1898: Chinuk Wawa in a Stó:lō hymn book (part 1)

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A Chinook expression of love (image credit: miraculouslovely)

One of the themes I develop in this website is that THERE’S A LOT MORE excellent Chinook Jargon out there to learn from, if you look past the usual sources.

“The usual sources” being the old word lists & dictionaries published for the English-speaking popular market from about 1850 to about 1910.

Among other problems, generations of academic scholars have used little else than those publications to reach some startlingly overconfident claims about Chinuk Wawa.

One issue: those Jargon references, as Samuel V. Johnson demonstrated in his valuable 1978 PhD dissertation, plagiarized from each other at an alarming rate.

So, despite technically totaling several dozen different publications, they add very little value to the scant handful of original efforts among them.

That’s why I like to present my readers with endless illustrations of the many thousands — I believe well over a million — words of Jargon preserved for us outside of the dictionaries.

You will learn vastly more, and way better, skills of Chinook Jargon use by studying all that other stuff: letters, songs, prayers, dialogues, you name it.

In this spirit, let’s get into a rare little 1898 item that was published in an edition of just 100 copies: the “Indian Methodist Hymn-Book“. (The small print run & the publication after J.C. Pilling’s important 1893 bibliography of the Jargon help account for the obscurity of this title.)

The authors are Methodist missionaries Thomas Crosby (1840-1914), Charles Montgomery Tate (1832-1933), and William H. Barraclough (1864-1922).

This booklet is largely in Stó:lō (Halq’eméylem) Salish of the lower Fraser River, British Columbia, Canada, in a provisional style of writing that impressionistically uses English-language strategies.

For our purposes in this mini-series, though, we also find quite a good deal of Chinuk Wawa in it; the Jargon was still extremely important in BC interethnic communication at the end of the 19th century.

The two older missionary authors had been working in BC for decades already by the time this book came out; Tate in particular was seen as a bit of an authority on Chinuk Wawa.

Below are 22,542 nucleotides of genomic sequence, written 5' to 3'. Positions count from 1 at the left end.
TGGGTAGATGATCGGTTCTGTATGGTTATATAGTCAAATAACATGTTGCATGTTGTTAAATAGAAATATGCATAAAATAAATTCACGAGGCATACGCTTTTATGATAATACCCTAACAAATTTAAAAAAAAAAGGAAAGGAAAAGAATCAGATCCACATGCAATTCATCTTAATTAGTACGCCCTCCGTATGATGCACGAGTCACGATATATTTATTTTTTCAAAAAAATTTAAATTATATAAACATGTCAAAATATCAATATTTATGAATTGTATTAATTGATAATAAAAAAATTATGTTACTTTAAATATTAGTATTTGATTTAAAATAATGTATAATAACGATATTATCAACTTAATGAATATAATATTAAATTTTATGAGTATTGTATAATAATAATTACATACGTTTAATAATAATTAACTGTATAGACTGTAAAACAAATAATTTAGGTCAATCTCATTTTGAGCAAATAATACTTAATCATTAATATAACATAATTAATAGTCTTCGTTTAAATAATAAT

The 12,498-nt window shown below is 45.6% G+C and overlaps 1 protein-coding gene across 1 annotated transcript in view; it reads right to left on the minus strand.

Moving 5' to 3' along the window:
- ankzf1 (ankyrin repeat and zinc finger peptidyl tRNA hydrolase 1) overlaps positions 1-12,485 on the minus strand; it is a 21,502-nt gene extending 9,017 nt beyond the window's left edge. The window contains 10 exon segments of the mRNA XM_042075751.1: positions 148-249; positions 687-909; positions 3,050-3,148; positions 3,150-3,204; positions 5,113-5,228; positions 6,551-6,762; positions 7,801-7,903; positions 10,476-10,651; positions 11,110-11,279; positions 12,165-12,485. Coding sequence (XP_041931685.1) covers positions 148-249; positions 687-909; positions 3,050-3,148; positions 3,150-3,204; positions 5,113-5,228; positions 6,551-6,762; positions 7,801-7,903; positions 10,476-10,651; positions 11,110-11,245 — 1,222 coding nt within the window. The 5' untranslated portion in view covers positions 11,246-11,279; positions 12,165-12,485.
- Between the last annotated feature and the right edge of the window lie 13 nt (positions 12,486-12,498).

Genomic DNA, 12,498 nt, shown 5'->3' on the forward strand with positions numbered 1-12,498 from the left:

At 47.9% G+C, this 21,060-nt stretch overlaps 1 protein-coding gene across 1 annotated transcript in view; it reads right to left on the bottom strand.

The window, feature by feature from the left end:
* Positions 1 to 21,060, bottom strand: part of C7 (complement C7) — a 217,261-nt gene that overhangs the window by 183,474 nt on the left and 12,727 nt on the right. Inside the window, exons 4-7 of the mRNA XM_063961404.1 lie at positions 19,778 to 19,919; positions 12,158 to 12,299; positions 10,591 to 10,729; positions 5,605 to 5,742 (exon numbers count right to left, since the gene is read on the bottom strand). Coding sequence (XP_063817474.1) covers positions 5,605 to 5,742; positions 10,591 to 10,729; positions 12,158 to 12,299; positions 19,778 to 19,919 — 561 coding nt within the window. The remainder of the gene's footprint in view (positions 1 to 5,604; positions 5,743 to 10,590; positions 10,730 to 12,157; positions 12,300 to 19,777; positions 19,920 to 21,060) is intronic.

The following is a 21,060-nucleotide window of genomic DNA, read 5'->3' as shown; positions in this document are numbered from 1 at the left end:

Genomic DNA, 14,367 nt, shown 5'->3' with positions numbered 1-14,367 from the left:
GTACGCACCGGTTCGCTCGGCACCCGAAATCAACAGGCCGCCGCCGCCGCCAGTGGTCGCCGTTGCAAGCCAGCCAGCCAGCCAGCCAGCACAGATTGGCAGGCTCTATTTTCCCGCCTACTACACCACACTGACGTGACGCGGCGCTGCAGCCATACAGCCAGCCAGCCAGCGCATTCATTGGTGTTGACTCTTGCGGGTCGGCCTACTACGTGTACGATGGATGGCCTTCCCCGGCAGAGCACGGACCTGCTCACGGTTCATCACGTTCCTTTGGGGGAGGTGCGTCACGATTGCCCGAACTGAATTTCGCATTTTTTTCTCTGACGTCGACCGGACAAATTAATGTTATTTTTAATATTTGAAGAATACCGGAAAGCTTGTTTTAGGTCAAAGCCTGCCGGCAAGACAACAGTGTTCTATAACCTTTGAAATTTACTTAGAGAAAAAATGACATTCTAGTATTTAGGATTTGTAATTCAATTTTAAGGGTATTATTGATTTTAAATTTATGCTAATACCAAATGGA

Let’s get into this rather solid chunk of BC Jargon material.

For starters, here’s a trilingual Bible passage (Stó:lō – Chinuk Wawa – English):

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page (37?)

     Kahta-laylie nes-ika ma-mook masat-chie,
     qʰáta líli [1] nsáyka mámuk mas(h)áchi,
     how long.time we make evil.thing, 

     ‘We did terrible things for so long,’ 

Jesus yahka chako mem-a-loos kopa ne-sika.
djísəs* yaka chaku-míməlus [2] kʰapa nsáyka.
Jesus he become-dead for us.
‘(But) Jesus died for us.’

Comments on the Bible passage:

qʰáta líli [1] — In my experience of BC Jargon, putting qʰáta before an adverb or adjective forms an exclamation, so I’d interpret these two words as ‘(oh,) for such a long time!’, and the two lines as being separate clauses. That understanding works quite well here. However, I suspect the missionary translators were actually under English-language influence, and were casting around for a Jargon translation of the relative-clause complementizer (subordinator) ‘while’, meaning ‘during the time when…’ In that event, qʰáta líli might just barely be taken as ‘for as long as’, but it’s a stretch to imagine most Jargon speakers catching that intended nuance. Overall, the translators got lucky here. 

chaku-míməlus [2] — This is a much less frequent, but fully understandable, synonym for just plain míməlus ‘to die’, which already includes in itself the notion of a change of state from life to death. That’s why, for many speakers, chaku-míməlus has a more specialized connotation ‘to decay; become rotten’, as seen in George C. Shaw’s 1909 dictionary.

Summary of the Bible passage:

The translator’s Chinook Jargon is serviceable, if perhaps less expert than we might expect from such experienced workers.

It’s going to be interesting to compare this first sample with the several coming up in our mini-series.

What have you learned?